The question undoubtedly remains, though, as to whether women are wise to focus on journal publications and not become distracted by the time and effort needed to design and evidence impact? Or, in fact, do REF impact cases actually enable the production of academic journal articles by facilitating access to data?
Whilst initiatives such as Athena SWAN are encouraging of and for female researchers, and the REF 2021 Equality and Diversity Advisory Panel (EDAP) suggests improved systems are in place to guard against discrimination, we assert that invisible, often unchallenged barriers – such as those outlined by our interviewees above – remain in place which militate against the equal contribution of women in academia and in research impact.
Based on our research, it seems clear that perceptions of what constitutes positive impact upon society is socially constructed by those in powerful positions who design institutional principles to reward behaviours on the basis of so-called “meritocracy”. Policy and organisational designs based on merit, however, maintain existing (gendered) systems and cultures that advantage western white men. So, while male university researchers gain over the course of their careers from the “Matthew effect”, women are subjected to gendered systems and attitudes that undermine the contributions of women academics – what Margaret W. Rossiter calls the “Matilda effect”.
It is also significant to note that both currently and in future the ability to produce artefacts such as impact case studies will become increasingly important in hiring and promotional criteria within British business schools and in countries like Australia and New Zealand, where the impact agenda is growing in importance. This has obvious consequences for academic careers.
To conclude, there is clearly scope for the further inclusion of women in the impact agenda and in doctoral education, ensuring the positive societal impacts of research are not inherently gendered but have space for the constructive contribution of women scholars. It may be that the creation of a new career path of “REF impact case fellows” who are rewarded for their focus on impact as a clear career track (in the same way business schools recognise clinical professors) is one way forward for business school deans and university HR directors. Institutional and individual support – for example with funding for REF impact case design and implementation, remission from teaching, and input from journalists and REF impact consultants – can also help. We call for consideration of whether involvement in REF impact case studies enhances or hinders academic women’s careers in UK business schools, and of how we might encourage those who wish to engage in the impact agenda with appropriate support that boosts rather than detracts from their research outputs and promotion prospects. We would hope to see more women involved in impact cases and leading cases for business and management studies in REF 2021, provided this improves their career aspirations.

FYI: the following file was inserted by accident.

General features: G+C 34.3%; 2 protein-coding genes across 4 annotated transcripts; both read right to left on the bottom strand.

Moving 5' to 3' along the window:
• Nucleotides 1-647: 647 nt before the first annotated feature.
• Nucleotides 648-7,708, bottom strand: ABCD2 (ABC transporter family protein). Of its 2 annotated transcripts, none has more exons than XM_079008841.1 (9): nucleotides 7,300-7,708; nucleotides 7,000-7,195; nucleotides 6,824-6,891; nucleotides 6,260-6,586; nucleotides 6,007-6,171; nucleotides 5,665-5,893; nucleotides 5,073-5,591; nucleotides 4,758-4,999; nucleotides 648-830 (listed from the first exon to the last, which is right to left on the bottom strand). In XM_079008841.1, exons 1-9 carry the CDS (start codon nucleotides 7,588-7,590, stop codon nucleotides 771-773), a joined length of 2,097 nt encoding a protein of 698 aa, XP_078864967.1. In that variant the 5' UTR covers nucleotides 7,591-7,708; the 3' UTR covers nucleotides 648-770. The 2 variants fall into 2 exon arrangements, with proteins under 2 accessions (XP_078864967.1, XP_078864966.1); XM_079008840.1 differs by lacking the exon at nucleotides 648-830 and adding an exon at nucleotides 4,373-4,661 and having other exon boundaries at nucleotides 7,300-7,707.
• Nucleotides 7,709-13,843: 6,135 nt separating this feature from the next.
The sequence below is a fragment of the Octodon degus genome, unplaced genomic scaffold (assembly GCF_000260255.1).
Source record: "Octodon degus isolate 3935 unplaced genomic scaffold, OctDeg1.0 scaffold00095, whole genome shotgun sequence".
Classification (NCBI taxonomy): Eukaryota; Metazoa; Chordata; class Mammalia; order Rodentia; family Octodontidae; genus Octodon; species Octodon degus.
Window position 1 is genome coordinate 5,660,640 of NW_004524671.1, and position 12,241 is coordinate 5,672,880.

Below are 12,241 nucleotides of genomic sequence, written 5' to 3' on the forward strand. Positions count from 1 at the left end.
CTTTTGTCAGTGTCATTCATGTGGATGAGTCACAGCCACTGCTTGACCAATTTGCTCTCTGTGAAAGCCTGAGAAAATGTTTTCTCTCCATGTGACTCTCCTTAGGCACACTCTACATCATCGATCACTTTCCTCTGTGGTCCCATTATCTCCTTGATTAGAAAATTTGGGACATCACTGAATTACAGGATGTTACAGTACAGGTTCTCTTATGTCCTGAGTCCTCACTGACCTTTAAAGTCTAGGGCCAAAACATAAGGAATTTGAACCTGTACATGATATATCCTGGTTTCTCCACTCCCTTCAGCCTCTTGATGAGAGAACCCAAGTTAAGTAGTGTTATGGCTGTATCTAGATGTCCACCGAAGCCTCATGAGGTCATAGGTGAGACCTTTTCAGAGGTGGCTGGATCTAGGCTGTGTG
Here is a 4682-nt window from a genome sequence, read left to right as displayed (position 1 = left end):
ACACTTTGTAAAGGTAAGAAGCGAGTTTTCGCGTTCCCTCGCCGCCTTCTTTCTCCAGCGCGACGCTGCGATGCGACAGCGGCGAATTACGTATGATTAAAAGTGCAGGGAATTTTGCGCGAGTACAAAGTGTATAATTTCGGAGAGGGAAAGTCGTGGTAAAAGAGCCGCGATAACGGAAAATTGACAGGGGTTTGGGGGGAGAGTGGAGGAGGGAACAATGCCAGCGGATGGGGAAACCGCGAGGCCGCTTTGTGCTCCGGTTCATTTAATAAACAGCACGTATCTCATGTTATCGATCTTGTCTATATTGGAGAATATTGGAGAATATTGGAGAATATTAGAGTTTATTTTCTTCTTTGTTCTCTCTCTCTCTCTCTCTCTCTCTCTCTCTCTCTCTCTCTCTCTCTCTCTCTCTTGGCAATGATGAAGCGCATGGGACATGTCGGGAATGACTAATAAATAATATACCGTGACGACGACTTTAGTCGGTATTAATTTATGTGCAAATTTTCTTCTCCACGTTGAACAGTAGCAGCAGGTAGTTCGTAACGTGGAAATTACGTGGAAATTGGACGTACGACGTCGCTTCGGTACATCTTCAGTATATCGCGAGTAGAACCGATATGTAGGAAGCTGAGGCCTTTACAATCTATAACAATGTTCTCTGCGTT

Note: This article gives the views of the authors, and not the position of the LSE Impact Blog, nor of the London School of Economics. Please review our comments policy if you have any concerns on posting a comment below.
About the authors
Dr Emily Yarrow is a Teaching Fellow and Researcher at the University of Edinburgh Business School. Her research interests include human resource management with a focus on equality and diversity, organisational theory, inequality regimes, and cross-cultural management issues. To date her research has focused on the impact of research evaluation on female academic careers, women’s lived experiences in organisations, pensions, and the experiences of older workers. She tweets @Emilyyarrow1. More information about Emily’s work can be found at https://emilyyarrow.co.uk.
Dr Julie Davies is HR Subject Group Leader at Huddersfield Business School. Her research interests include international business and management education, research impact cases, HRM in SMEs, professional ethics, and autoethnography. Julie is the UK lead for the five-country Erasmus+ project HRM in Regional SMEs and she co-directs the AAPBS business school deans’ programme. Julie has published in the Academy of Management Learning & Education and Management Learning. Julie tweets @JulieDaviesUK, and further information is available on her institutional profile.